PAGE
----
When I read a recent News & Observer headline, “Self-storage developers eye prime real estate in Wake,” my first thought was that this sounded like good news. Developers are building. That sounds like economic activity. There will be jobs associated with the building itself, and more to run the facility once it’s built. This is a good news story, right?

Not according to some.

… Raleigh leaders and some neighbors are criticizing a developer’s plan to build a self-storage facility on South Street, about a block away from the [Red Hat Amphitheater] music venue. They say the roughly 1-acre site, which has a tax value of $2.4 million, is deserving of something more exciting.

“This doesn’t seem like the kind of development that fosters a dynamic area around the amphitheater,” said Josh Marlow, president of the Boylan Heights Association, which represents the historic neighborhood. “I think we’d like to see something more vibrant … not just something to occupy the space.”

I will grant that self-storage facilities are not the most exciting thing in the world. That’s true. But they’re useful in locations where space is at a premium, where there is high-density housing, where garages and attics and spare bedrooms are rare. Which pretty accurately describes downtown Raleigh.

I looked at properties available to rent or buy in and around downtown, somewhat near the site of this planned self-storage facility, and there are actually quite a lot. However, and this is crucial, if I start looking for houses that have some storage – at least two bedrooms and some sort of garage – the number drops pretty quickly. The number of homes available, that is. The other important number, the price, shoots up.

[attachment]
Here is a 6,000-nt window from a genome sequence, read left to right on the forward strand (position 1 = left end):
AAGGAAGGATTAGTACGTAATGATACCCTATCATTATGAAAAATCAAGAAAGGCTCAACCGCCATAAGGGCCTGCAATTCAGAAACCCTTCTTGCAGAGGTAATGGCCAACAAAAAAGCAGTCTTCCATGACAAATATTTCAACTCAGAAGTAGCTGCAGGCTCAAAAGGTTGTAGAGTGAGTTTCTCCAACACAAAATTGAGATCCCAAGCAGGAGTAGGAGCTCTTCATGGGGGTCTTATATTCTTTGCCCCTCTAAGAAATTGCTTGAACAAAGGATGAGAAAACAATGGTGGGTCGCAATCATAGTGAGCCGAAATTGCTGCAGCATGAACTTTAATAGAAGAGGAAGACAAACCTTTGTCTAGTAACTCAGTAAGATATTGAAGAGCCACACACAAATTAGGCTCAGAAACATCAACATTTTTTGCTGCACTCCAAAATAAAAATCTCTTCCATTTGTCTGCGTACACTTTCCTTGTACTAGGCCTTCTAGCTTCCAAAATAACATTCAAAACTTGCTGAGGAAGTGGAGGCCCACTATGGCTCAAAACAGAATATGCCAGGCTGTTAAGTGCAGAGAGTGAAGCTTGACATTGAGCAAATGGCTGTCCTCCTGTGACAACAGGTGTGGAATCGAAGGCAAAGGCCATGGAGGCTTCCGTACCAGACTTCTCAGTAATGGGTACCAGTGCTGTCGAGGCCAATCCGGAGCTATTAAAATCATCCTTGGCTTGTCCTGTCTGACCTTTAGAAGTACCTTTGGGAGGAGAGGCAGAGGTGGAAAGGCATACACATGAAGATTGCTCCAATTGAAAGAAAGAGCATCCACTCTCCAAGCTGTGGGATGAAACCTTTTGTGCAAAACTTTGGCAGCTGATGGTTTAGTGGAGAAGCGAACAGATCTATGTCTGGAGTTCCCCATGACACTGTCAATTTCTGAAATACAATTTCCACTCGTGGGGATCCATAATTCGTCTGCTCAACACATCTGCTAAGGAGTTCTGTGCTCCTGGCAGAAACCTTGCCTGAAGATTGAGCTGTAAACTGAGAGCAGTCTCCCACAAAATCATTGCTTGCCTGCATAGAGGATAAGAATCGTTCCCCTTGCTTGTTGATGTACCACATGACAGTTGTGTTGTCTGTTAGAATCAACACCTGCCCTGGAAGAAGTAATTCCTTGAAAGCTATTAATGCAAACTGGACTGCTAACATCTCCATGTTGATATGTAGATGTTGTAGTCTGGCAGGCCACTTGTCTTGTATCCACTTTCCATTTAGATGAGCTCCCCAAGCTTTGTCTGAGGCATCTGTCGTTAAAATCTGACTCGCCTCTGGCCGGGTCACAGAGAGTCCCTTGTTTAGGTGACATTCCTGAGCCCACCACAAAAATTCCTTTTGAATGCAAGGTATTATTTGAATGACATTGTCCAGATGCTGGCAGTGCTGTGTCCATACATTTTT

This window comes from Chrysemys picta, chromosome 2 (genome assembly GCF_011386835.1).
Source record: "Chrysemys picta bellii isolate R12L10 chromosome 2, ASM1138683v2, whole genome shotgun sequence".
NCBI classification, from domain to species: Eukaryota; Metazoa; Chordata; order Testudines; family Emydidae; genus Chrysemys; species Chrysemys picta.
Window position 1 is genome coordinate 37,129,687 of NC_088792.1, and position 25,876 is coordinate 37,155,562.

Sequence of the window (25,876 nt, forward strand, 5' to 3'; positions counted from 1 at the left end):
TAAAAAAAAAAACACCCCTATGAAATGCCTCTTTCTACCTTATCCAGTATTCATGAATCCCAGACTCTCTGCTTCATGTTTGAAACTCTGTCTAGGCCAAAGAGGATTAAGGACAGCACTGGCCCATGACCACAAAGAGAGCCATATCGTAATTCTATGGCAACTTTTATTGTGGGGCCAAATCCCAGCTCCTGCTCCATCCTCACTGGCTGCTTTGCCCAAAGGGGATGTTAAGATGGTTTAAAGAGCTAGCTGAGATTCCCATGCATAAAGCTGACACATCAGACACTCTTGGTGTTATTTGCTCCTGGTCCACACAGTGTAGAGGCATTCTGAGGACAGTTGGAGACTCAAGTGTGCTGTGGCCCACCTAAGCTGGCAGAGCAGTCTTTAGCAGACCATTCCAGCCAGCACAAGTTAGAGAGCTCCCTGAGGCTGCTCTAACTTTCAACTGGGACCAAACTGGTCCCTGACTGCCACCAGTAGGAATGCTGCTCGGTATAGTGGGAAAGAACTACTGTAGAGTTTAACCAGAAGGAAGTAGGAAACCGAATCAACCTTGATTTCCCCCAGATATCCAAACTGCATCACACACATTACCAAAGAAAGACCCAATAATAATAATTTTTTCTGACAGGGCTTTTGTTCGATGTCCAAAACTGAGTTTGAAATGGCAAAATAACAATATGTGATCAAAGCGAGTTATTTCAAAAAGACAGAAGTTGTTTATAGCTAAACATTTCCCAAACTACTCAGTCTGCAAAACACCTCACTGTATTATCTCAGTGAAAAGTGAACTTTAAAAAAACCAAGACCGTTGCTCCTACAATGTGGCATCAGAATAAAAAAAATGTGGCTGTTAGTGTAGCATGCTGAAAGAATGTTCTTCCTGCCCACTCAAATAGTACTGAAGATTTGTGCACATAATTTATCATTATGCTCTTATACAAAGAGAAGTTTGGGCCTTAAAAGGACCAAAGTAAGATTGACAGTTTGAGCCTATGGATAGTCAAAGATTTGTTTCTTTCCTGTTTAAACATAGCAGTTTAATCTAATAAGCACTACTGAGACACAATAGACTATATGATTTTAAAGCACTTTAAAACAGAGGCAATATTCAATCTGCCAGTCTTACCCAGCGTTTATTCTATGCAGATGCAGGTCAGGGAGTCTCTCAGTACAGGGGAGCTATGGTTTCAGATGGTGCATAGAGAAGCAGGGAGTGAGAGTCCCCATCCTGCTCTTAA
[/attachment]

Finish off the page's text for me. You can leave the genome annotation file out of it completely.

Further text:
So it’s not surprising that there’s increasing demand for storage facilities. We keep being told how great high-density living is, how much the city of Raleigh wants to encourage people to live near where they work and eat and shop. But the homes near Raleigh’s vibrant downtown – unless one is very wealthy indeed – just don’t have the sort of space that people need to store very much.

And then there are people who are moving to Raleigh and will buy a large enough house to store all their stuff, but who have a transitional period before they make that purchase. Many families live in a small rental while they get to know the area and then buy or build a house. Those folks are the very people we are so keen to attract to the Triangle, but they’re also folks who use self-storage facilities.

Let me be clear. I don’t want people to stop living in or near downtown if that’s where they want to live. I don’t want to suggest to anyone that he should or shouldn’t buy the small condo or rent the tiny house with no garage. I also don’t want to force people to live in those smaller homes if they’d prefer a larger one with more storage on a bigger lot farther from downtown. I don’t want to push people toward high-density housing they don’t want. And neither should the city government.

But it’s even worse when the city pushes for a particular kind of urban plan and then pushes back against some of the natural results of that development. Thankfully, it appears they’ll be unable to do so in this case. The zoning of that particular area allows for a self-storage facility, so it will likely go ahead.

And that’s a good thing, because government shouldn’t put itself in the position of choosing which businesses are and aren’t good for a particular community. The developers are responding to demand, in part created by the city’s planning. City leaders should step back and allow them to do so.

Julie Tisdale is city and county policy analyst for the John Locke Foundation.